MADRID – Spain approved a two-year suspension of evictions Thursday for some needy homeowners unable to pay their mortgages, but activists said the government failed to address the larger issue of how those who give up their homes may still remain indebted.
Evictions have suddenly became one of the most sensitive topics in Spain’s financial drama, and government officials acted less than a week after a Spanish woman facing eviction killed herself by jumping from an apartment balcony. They are trying to reverse or at least delay a trend that has seen more than 371,000 mortgage eviction orders issued since the financial crisis hit the country in 2008.
The government, which is still preparing a broader overhaul of the country’s mortgage and property laws, said it hoped to shield those most in need by suspending mortgage payments for mortgage holders with annual income of $18,400 or less after taxes, or those with expired unemployment benefits.
But the government tacked on conditions for those wanting an eviction suspension. To qualify, they must have more than three children, or have children under the age of 3, or be elderly, or have disabled people in the household, or be single parents with two children, or be victims of domestic violence.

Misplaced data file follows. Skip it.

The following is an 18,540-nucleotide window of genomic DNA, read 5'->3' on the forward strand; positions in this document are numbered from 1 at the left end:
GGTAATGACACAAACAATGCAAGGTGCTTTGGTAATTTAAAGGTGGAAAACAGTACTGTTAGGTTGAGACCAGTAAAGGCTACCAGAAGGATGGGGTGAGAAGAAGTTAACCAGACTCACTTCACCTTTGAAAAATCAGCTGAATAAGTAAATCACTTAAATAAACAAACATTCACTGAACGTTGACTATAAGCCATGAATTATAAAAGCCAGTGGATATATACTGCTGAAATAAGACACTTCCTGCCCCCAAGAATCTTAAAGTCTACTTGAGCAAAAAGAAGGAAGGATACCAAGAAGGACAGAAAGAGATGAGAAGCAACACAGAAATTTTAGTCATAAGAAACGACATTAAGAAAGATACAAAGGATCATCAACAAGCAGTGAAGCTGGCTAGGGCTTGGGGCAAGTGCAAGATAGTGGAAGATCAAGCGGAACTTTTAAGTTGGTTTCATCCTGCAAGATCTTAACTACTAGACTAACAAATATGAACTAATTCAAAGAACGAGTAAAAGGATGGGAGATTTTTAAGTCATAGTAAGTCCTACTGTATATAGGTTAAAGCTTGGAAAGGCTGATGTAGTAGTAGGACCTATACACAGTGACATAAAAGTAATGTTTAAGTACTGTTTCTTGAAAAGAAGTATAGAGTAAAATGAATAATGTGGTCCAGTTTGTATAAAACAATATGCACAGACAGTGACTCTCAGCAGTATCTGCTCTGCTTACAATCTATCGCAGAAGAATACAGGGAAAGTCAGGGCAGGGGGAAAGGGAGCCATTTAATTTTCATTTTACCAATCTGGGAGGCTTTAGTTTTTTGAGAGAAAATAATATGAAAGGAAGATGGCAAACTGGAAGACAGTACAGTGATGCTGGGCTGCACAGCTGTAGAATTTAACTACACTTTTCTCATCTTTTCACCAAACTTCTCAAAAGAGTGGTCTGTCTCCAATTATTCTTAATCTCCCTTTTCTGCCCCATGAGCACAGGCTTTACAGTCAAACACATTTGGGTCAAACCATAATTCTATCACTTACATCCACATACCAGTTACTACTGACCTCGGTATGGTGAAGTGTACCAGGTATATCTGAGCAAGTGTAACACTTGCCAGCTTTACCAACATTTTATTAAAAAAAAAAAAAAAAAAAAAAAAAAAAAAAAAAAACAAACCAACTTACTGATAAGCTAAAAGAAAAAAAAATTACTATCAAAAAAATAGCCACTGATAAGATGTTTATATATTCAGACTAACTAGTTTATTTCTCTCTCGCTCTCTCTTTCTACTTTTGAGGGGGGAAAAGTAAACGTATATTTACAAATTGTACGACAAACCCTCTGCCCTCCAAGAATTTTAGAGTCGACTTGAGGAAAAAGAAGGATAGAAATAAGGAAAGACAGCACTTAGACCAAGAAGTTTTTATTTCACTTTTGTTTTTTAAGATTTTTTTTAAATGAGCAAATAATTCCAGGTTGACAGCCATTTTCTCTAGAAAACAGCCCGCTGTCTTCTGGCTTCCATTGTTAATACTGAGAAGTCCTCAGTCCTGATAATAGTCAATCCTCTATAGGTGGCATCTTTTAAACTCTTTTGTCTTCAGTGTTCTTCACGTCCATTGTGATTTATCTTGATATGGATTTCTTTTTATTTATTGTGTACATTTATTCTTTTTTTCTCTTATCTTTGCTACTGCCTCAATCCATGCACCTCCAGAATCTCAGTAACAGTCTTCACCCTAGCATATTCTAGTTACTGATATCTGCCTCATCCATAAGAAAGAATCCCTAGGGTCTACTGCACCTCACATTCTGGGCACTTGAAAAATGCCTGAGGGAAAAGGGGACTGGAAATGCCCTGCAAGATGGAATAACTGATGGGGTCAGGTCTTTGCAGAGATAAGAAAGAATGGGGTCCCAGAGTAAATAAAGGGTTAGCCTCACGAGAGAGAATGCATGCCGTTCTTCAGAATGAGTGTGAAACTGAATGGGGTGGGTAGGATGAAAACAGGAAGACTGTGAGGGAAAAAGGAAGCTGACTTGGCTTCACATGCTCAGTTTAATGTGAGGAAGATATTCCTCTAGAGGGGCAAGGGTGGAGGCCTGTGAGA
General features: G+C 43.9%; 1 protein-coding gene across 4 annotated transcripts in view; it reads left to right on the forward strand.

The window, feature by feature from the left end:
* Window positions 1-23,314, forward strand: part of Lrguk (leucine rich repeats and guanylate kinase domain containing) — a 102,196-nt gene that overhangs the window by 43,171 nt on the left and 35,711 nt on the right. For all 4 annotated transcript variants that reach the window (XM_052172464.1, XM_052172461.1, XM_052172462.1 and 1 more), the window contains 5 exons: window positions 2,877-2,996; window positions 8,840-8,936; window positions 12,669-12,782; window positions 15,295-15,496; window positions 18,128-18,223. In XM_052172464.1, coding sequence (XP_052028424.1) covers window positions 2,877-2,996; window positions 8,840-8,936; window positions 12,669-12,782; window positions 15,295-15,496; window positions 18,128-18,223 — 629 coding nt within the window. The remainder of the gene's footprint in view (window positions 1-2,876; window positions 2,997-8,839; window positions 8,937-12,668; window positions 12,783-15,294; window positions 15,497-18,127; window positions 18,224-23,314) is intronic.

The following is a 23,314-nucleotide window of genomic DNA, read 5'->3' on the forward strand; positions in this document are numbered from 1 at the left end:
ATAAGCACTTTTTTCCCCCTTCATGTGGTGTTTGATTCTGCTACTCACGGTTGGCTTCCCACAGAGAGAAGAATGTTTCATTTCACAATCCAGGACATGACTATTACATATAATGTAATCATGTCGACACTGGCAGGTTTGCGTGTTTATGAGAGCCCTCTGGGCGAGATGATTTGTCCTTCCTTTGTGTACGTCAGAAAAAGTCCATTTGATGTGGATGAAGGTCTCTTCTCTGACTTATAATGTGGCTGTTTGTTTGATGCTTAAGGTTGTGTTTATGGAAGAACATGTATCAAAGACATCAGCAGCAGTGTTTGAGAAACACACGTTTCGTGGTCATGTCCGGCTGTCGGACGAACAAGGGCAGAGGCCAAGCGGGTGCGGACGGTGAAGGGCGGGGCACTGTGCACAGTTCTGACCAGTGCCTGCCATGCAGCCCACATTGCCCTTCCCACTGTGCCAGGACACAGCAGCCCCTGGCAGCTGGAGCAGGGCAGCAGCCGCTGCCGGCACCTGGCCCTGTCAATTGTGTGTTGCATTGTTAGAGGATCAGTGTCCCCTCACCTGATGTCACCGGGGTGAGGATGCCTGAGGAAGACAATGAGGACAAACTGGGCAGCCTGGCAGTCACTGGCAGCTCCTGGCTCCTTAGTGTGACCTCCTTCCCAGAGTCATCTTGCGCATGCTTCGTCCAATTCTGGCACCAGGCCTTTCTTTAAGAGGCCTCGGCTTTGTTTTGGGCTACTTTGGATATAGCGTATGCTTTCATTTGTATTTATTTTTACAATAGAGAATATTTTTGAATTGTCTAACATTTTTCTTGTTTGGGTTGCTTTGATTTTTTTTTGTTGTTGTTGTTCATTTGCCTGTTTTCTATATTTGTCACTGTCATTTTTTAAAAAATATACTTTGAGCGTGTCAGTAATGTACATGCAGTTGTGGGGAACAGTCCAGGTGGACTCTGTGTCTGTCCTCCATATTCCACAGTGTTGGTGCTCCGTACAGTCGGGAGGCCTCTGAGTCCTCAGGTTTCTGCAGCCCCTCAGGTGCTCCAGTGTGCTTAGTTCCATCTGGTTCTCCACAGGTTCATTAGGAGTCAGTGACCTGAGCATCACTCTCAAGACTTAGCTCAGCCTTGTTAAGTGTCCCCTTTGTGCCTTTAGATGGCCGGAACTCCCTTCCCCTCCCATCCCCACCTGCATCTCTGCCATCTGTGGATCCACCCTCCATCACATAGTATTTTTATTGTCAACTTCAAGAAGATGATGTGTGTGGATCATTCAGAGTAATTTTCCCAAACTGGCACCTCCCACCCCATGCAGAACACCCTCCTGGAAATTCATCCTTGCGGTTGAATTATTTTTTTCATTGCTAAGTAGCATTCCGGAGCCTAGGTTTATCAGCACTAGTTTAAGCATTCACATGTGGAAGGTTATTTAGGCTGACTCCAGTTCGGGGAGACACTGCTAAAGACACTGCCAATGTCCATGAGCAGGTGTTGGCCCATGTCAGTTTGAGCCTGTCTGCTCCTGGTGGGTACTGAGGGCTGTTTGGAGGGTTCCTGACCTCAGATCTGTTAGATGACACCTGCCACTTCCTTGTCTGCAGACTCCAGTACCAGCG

They can stay in their homes for two years without paying their mortgages, but it’s unclear what will happen after that if they have still been unable to find work in a country where unemployment stands at 25 percent.
Part of the problem is that mortgage laws in Spain are particularly harsh. People unable to make payments who are evicted still remain liable to repay huge amounts because the value of their home or apartment has plunged during the crisis.
sponsored According to two 2015 surveys, 62 percent of Americans do not have enough savings to handle an unexpected emergency, much less any long-term plans.